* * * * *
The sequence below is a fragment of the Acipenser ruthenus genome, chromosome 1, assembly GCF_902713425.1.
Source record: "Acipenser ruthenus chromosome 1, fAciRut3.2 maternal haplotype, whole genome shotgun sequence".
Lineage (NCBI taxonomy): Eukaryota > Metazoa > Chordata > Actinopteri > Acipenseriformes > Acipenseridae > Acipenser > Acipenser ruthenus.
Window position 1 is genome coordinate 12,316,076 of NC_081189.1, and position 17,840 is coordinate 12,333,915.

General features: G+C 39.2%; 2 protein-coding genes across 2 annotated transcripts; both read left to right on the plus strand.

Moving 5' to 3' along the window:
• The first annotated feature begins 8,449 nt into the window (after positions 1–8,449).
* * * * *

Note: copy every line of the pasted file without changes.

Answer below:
The sequence below is a fragment of the Acipenser ruthenus genome, chromosome 1, assembly GCF_902713425.1.
Source record: "Acipenser ruthenus chromosome 1, fAciRut3.2 maternal haplotype, whole genome shotgun sequence".
Lineage (NCBI taxonomy): Eukaryota > Metazoa > Chordata > Actinopteri > Acipenseriformes > Acipenseridae > Acipenser > Acipenser ruthenus.
Window position 1 is genome coordinate 12,316,076 of NC_081189.1, and position 17,840 is coordinate 12,333,915.

General features: G+C 39.2%; 2 protein-coding genes across 2 annotated transcripts; both read left to right on the plus strand.

Moving 5' to 3' along the window:
• The first annotated feature begins 8,449 nt into the window (after positions 1–8,449).